Music is a multi-billion-dollar industry. It is present in all cultures and from day one of our lives. More than 30 million people visit YouTube each day, and of the top 100 most-viewed Y­ouTube videos of all time, a whopping 96 are music videos. Music provides the best examples of what Richard Dawkins called a “meme”: an idea or content that spreads and replicates as if it had a life of its own.

The prevalence of music in human life makes us wonder: Why do humans have music? What does music do for us as a species?

While the internet is rife with examples of music from non-human animals, few have undergone as rigorous as test of musicality as Snowball the cockatoo and Ronin the sea lion, who have been trained to dance, even adapting their tempo to external stimulation. It is worth noting, however, that these are domesticated animals trained by humans; it is unclear whether they would have spontaneously developed this behavior if left on their own in the wild. Birds, on the other hand, have naturally evolved sophisticated auditory-motor repertoires, but even for them the separation between music and language is less clear.

As far as we know, of all species in the world, only humans have spontaneously evolved musical and linguistic cultures side by side. Thus music, just like language, seems quite unique to humans.

If music is unique to humans, then why do we have it? Charles Darwin believed that music was a kind of mating call, originally acquired to charm the opposite sex. While that idea is attractive, it cannot be the whole story: lullabies and play songs, for example, were never acquired for mating purposes. As an opposing view, psychologist Steven Pinker famously believed that music confers no evolutionary adaptation, likening it to auditory cheesecake (Pinker, 1997); this has become the evolutionary null hypothesis of music.

­A third view comes from Aniruddh Patel, who wrote that music is a “transformative technology of the mind,” which we humans invented, but which then changed our biology. In this sense, music is analogous to fire; we invented it, then used it to make food which, in turn, changed our digestive systems. The field of music cognition has embraced the latter idea much more; after all, fire has much more transformative power than cheesecake. Music makes us better; cheesecake does not.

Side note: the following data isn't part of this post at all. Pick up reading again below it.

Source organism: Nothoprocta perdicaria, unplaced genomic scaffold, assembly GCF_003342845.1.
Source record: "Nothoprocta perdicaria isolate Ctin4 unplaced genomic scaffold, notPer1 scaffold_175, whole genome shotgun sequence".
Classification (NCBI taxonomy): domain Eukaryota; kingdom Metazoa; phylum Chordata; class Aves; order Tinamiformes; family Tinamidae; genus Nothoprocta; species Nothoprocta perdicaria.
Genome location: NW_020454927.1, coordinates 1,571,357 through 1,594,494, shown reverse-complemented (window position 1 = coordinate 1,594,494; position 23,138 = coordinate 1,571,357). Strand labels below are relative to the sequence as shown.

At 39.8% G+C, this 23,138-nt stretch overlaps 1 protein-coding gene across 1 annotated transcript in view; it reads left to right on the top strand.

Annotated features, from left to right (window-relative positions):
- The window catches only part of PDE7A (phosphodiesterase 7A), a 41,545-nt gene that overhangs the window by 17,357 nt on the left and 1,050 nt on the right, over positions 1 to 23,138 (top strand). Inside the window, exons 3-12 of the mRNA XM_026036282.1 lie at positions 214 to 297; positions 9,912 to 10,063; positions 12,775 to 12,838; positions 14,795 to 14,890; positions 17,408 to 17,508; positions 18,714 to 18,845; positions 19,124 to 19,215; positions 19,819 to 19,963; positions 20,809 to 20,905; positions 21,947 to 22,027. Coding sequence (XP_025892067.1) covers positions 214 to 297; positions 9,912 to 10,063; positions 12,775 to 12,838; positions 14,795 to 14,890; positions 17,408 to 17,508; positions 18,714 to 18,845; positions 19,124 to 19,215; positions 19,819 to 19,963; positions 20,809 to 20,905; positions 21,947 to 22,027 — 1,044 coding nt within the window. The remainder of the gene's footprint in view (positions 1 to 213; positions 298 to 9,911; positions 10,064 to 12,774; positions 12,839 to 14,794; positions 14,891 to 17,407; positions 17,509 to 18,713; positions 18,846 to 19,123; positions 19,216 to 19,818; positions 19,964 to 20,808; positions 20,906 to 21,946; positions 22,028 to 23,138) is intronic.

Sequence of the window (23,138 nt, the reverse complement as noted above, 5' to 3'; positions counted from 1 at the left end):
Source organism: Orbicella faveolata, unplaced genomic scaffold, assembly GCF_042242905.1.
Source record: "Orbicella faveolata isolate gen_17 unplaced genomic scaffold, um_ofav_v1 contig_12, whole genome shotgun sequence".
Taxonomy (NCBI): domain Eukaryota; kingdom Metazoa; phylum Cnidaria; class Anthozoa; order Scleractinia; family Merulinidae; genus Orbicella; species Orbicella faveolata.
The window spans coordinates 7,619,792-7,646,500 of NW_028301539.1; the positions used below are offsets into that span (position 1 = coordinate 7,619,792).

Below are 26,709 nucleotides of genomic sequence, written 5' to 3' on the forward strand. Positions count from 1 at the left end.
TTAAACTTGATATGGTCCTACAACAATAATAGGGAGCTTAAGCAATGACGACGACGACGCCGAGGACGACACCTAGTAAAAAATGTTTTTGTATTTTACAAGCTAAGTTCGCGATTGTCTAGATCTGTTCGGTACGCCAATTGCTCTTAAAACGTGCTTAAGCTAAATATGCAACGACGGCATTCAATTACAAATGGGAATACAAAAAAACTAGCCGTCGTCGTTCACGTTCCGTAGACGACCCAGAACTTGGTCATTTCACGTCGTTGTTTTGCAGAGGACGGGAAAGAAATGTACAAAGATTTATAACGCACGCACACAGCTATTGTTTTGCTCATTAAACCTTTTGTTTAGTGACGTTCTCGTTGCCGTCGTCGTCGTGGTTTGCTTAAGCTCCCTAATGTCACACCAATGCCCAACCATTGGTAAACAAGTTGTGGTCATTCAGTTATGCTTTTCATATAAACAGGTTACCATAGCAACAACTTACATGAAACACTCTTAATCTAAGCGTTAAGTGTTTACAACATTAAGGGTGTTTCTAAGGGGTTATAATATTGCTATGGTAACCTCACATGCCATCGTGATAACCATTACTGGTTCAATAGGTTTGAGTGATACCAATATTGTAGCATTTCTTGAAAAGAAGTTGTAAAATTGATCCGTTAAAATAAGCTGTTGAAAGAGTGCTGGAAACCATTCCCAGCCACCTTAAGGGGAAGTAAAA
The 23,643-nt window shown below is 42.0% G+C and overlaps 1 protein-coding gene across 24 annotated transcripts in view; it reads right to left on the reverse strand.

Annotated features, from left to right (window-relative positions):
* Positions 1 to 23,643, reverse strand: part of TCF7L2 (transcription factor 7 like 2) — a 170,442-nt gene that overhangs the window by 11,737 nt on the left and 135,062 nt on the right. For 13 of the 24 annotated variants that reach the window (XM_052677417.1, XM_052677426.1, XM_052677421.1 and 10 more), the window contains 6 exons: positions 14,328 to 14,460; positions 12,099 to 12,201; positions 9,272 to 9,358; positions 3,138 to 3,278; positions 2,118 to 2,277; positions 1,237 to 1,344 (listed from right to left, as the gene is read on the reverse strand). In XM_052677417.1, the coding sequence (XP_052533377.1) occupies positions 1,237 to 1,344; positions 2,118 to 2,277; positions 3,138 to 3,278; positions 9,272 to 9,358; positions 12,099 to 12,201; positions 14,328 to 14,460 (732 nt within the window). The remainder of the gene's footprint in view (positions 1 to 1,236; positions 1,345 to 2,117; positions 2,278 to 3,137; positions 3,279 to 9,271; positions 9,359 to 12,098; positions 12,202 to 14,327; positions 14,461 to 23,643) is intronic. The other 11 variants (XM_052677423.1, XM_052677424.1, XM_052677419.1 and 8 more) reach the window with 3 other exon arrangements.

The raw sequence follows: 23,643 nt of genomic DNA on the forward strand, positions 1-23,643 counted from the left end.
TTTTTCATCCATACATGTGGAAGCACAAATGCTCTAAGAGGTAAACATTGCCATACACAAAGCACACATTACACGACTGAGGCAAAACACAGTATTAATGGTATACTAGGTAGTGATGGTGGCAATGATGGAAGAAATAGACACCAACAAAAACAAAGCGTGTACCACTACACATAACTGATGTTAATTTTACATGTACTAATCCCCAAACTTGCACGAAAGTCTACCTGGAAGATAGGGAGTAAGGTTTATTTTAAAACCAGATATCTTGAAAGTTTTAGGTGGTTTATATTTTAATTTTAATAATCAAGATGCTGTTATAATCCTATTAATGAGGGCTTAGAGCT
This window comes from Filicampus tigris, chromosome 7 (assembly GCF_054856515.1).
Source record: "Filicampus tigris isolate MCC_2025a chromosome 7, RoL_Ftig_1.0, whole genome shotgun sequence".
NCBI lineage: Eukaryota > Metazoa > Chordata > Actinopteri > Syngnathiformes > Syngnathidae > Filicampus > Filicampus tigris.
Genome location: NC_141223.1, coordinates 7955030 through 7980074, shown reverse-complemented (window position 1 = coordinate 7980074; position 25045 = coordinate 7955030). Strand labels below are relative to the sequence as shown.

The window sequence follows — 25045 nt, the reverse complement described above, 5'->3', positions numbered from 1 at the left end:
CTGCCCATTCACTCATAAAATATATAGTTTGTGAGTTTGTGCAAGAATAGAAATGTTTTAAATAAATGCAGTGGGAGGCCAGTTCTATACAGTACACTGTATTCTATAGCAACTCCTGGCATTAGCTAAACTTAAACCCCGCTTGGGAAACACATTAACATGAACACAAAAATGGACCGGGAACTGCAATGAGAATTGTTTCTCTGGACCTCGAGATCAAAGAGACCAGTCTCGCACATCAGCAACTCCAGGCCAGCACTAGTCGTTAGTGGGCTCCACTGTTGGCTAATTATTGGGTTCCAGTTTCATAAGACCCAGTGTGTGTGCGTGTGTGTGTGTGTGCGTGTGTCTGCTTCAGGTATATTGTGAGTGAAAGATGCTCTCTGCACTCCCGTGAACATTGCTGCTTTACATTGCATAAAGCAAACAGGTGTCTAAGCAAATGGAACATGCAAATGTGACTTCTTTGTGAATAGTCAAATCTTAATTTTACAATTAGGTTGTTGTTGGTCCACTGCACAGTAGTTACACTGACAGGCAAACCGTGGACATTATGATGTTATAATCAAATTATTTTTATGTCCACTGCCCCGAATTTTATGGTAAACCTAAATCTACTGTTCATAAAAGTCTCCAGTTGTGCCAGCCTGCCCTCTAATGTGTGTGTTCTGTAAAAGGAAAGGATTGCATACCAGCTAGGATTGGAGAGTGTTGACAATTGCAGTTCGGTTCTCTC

How does music make us better?

A wealth of findings come from Nina Kraus’s work showing that people with musical training have better neural encoding of speech sounds, resulting in better detection of speech in noise from childhood through old age. A complementary line of evidence, from our lab and others, shows that musical training changes the arcuate fasciculus, a superhighway of our brain’s auditory-motor system (Loui et al, Halwani et al, Moore et al). There are also compelling findings that music training strengthens children’s executive function and empathy (Habibi et al, Rabinowitch & Cross), and that engaging in musical behavior (e.g. dancing) together helps prosocial behavior (Cirelli & Trainor). In short, music makes us better, because it makes us hear and think more clearly, and it connects us to other members of our species.

Of course, the thousands of people who pay to rock out at concerts over the weekend do so not out of concern for their own cognitive and brain development, but because they value something else about the experience. Music makes us feel good, perhaps because it brings us closer to each other, perhaps because it expresses an identity. We are a social species; thus, much of what we do, including music, is social. In that regard, music is quite analogous to language: having language means we can communicate with each other, and this communication aided the survival of our species.

There is no question that language can appeal to emotion; without language there would be no Shakespearean tragedies. However, those relied explicitly on semantics, i.e. using language as a device to communicate about something outside of language itself, and that something else is emotional; therefore, language can be emotional. Music, on the other hand, can appeal directly to emotion without the need to refer to something outside of itself. Every time I hear Debussy’s string quartet I tear up, not because it reminds me of anything specifically, but because I find it profoundly bittersweet. Music can elicit strong emotions that can be positive, negative, or both. Paradoxically, we even find sad music rewarding to listen to, even though we would never seek out sad experiences in real life.

Why does music arouse emotions?

There is abundant evidence that these emotions are tied to the brain’s reward system. Neuroimaging studies from the Zatorre lab have shown that peak moments of intense pleasure in music (defined subjectively for each person) activate the brain’s dopaminergic system—the system that is active during eating, sex, and with addictive drugs (Salimpoor et al, 2011). Furthermore, auditory areas in the brain show the most functional connectivity to these same reward-sensitive areas when we listen to music that we value (Salimpoor et al, 2013). Additionally, our lab has shown that people who frequently experience chills when listening to music have stronger connectivity between auditory regions and areas of the brain that are important for social and emotional processing (Sachs et al, 2016).